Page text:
Peace and massive aid injection needed to prevent food insecurity reaching disastrous levels in South Sudan
Peace, increased security and an immediate massive injection of humanitarian assistance is needed to prevent food insecurity reaching unprecedented levels in the conflict-afflicted country of South Sudan.
A new report into food security, released in the capital Juba, has found that the number of people suffering from acute food insecurity has reached one million, a 40 per cent increase compared to January 2017.
The Integrated Food Security Phase Classification report found that 5.3 million people are now food insecure to “crisis or emergency levels”. Without humanitarian assistance these figures are likely to rise to 6.3 million in the coming months, and 7.1 million by May-July this year. Representing almost two thirds of the South Sudanese population, this would be the highest ever incidence of food insecurity recorded in the country.
Worse still: an estimated 155,000 people, 29,000 of whom would be children, could find themselves facing famine come May and the start of the rainy season.
The report determines food security by analyzing food consumption levels, changes in earning capacity, nutritional status of available food and mortality. This analysis is triangulated with other factors such as availability of, and access to food, and the vulnerability of the food supply. It essentially takes the ‘temperature’ of how food insecurity is evolving in a country. There are five phases, with phase 3 being “crisis”, 4 representing “emergency” and 5 “catastrophe” or “famine”.
There was broad consensus among those launching the report that the driver of the current food insecurity crisis situation in South Sudan is the ongoing, protracted, man-made conflict and its multiple dire consequences.
“If there was peace and a secure situation, displaced people could return to where they came from and start producing food,” said Alain Noudéhou, Deputy Special Representative of the Secretary-General and the UN’s Humanitarian Coordinator in the country.
“The main problem continues to be the security situation, which has led to decreased food production. We can only advocate for peace and stability to improve the conditions for farming,” Serge Tissot, the Representative of the UN’s Food and Agricultural Organization, added.
Large-scale humanitarian assistance, in combination with harvests and seasonal availability of fish and other sources of nutrition, led to a slight improvement in terms of food security between September 2017 and January 2018. The report, announced by the National Bureau of Statistics and different food security stakeholders in South Sudan, estimates that aid efforts prevented a worsened situation in 17 counties across the country.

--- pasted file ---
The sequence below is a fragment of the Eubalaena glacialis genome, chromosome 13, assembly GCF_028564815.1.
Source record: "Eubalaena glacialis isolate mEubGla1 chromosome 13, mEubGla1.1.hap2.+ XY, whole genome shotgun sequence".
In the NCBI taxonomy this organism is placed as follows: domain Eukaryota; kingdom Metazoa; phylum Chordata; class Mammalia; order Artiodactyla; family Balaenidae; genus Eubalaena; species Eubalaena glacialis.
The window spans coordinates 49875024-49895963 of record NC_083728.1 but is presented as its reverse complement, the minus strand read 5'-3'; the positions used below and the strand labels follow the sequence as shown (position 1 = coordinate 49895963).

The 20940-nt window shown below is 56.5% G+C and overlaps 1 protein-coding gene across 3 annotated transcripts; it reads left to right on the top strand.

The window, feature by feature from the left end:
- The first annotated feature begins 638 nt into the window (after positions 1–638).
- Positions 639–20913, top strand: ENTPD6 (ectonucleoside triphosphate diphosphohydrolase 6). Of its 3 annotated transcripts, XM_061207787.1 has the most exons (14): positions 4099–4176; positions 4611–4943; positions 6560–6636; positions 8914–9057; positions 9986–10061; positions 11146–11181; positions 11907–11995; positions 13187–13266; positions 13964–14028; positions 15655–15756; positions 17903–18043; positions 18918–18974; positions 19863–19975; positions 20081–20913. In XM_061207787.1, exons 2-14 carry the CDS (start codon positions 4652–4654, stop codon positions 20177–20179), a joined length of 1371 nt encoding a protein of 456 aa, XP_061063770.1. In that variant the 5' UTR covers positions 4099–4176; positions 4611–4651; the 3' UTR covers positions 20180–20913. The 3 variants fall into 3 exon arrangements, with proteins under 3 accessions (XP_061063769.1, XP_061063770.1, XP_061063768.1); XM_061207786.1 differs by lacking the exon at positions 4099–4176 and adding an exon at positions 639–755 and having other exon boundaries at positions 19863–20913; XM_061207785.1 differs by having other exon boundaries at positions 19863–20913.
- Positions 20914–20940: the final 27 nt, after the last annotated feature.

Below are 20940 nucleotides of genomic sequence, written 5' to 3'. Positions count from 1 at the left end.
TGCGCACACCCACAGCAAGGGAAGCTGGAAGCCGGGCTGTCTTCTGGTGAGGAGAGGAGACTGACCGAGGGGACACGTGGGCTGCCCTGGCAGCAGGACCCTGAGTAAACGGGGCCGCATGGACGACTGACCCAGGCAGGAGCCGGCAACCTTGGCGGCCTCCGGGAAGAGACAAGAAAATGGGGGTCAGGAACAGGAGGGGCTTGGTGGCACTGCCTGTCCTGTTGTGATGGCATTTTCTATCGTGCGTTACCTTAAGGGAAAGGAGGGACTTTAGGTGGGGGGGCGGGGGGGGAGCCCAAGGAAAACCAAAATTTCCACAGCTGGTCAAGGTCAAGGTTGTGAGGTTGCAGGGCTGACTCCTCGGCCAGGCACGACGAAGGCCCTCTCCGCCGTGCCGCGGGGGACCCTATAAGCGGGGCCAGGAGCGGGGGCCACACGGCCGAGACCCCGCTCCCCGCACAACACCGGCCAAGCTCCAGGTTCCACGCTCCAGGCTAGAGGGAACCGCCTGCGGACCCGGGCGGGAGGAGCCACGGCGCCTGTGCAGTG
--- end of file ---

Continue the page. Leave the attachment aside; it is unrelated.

There is now an urgent need for additional funding to avert a serious food crisis. The UN’s 2018 Humanitarian Response Plan calls for USD 1.72 billion to provide humanitarian assistance and protection to some six million people. As of 23 February, a mere 5.5 per cent of this sum has been received.
“Immediate funding is urgently needed, particularly to scale up the response during the limited window offered by the dry season. If we don’t act now, the cost of response operations through the wet season will be much higher and the potential cost to human life devastating,” warned Alain Noudéhou, adding that the cost of food reaching remote areas by air may be up to 12 times higher than deliveries by road.
The World Food Programme (WFP), the UN Children’s Fund (UNICEF) and the Food and Agriculture Organization (FAO) are all currently making efforts to preposition food commodities and other essential supplies across the country while roads are still passable.
“We are planning to preposition 140,000 metric tons of food and nutritious supplies in more than 50 locations across the country,” said Steve Nsubuga, Deputy Country Director of WFP.
The resources needed by WFP, UNICEF and FAO before the onset of the rainy season in April or May amounts to approximately USD 128 million.
“But humanitarian assistance is not a sustainable solution in the long term. This country needs peace and security to avoid future crisis situations,” Mr. Nsubuga stressed.
Mr. Noudéhou echoed these sentiments, calling on all parties to the conflict to stay committed to bring peace to South Sudan and to make humanitarian assistance possible.
“They [all parties] must ensure that the operating environment is conducive to the delivery of aid by ensuring free, safe and unhindered access to all areas,” the Deputy SRSG concluded.